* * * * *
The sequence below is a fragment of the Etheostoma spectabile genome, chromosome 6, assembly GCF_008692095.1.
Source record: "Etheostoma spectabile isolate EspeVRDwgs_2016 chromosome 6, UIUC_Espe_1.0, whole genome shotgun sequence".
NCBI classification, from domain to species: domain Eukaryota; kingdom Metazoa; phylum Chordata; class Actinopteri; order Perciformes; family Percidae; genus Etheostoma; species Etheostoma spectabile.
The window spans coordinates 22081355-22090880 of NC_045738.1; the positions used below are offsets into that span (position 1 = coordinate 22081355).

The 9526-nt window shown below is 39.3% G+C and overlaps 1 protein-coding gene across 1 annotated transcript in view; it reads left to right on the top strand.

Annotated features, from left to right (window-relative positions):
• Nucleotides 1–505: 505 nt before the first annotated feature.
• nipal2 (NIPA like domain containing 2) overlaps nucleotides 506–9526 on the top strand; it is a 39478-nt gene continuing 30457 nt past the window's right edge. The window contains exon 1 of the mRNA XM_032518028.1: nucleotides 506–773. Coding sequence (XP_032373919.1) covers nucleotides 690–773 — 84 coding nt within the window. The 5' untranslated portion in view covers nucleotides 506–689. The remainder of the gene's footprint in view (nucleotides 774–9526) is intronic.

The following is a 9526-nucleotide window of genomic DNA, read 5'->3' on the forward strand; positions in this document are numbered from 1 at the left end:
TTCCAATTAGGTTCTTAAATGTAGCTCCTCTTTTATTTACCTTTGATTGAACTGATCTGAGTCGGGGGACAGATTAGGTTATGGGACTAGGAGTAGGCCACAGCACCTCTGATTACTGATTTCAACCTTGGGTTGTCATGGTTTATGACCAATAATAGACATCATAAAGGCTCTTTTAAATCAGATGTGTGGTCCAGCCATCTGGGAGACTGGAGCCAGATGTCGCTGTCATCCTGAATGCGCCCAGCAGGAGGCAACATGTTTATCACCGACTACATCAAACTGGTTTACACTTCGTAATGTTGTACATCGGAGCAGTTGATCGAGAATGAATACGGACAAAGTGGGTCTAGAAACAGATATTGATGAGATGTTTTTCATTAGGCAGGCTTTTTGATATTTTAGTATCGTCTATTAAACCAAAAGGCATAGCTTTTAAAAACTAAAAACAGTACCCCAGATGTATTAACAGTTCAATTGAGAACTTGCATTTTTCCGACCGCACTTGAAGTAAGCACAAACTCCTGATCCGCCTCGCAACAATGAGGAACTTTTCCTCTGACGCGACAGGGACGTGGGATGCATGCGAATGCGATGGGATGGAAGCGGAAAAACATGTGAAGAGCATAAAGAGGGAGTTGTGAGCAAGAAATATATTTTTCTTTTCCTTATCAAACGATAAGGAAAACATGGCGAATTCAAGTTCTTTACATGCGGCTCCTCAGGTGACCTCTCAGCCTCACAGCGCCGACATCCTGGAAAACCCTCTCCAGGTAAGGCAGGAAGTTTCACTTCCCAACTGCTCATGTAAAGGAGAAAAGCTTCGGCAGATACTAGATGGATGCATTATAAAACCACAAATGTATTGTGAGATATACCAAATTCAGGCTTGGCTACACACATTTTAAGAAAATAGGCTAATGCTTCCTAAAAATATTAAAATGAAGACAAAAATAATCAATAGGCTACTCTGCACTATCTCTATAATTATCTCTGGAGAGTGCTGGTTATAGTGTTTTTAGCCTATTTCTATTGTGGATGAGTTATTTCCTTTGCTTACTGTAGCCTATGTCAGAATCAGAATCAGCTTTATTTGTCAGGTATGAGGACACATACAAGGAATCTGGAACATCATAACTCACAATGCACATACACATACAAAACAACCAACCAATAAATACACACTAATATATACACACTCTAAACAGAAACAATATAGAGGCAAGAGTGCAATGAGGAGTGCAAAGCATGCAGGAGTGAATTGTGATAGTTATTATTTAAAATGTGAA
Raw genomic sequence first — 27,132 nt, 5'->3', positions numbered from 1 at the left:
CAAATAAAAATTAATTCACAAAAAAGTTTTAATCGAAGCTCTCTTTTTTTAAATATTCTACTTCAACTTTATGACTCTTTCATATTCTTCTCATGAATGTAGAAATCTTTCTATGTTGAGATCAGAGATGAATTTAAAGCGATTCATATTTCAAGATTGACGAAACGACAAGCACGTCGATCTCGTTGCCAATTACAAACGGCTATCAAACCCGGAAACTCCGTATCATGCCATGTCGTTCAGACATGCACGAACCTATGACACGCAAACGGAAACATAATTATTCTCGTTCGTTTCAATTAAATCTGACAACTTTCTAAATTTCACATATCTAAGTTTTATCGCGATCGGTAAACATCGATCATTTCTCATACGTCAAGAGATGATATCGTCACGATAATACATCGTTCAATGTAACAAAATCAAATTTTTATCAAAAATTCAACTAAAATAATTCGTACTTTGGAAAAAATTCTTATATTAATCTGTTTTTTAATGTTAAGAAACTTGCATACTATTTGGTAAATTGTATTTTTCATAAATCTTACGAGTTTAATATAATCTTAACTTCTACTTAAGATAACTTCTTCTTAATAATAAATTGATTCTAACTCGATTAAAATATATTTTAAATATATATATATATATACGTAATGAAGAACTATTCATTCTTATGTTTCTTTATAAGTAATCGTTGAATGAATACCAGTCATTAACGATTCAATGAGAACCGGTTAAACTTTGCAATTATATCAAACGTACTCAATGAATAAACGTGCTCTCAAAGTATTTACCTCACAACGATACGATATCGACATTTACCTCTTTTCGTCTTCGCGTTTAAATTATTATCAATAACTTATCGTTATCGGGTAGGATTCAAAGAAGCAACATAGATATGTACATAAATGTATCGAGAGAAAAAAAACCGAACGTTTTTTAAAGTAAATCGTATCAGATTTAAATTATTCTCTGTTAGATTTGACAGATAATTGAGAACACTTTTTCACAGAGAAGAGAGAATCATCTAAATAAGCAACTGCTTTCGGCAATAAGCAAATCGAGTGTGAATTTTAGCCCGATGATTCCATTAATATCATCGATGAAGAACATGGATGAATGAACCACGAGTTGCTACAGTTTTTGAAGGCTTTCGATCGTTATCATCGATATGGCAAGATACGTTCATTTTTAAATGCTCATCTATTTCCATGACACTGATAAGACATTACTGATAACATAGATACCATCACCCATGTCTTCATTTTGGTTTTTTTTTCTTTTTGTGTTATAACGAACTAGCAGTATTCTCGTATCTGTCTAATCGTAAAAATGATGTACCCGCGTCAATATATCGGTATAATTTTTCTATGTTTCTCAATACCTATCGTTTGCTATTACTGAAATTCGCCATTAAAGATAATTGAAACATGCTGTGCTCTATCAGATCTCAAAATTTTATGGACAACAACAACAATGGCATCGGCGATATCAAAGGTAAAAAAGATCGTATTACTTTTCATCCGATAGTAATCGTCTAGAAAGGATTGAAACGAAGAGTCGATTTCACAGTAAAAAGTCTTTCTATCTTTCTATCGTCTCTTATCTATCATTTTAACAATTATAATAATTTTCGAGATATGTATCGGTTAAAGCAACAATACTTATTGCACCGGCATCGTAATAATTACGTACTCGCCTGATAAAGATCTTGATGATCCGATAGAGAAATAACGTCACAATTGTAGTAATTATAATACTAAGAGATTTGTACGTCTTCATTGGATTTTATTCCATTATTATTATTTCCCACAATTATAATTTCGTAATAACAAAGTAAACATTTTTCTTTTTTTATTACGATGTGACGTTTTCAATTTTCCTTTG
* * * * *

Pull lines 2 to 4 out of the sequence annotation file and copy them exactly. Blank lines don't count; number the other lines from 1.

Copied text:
Source record: "Etheostoma spectabile isolate EspeVRDwgs_2016 chromosome 6, UIUC_Espe_1.0, whole genome shotgun sequence".
NCBI classification, from domain to species: domain Eukaryota; kingdom Metazoa; phylum Chordata; class Actinopteri; order Perciformes; family Percidae; genus Etheostoma; species Etheostoma spectabile.
The window spans coordinates 22081355-22090880 of NC_045738.1; the positions used below are offsets into that span (position 1 = coordinate 22081355).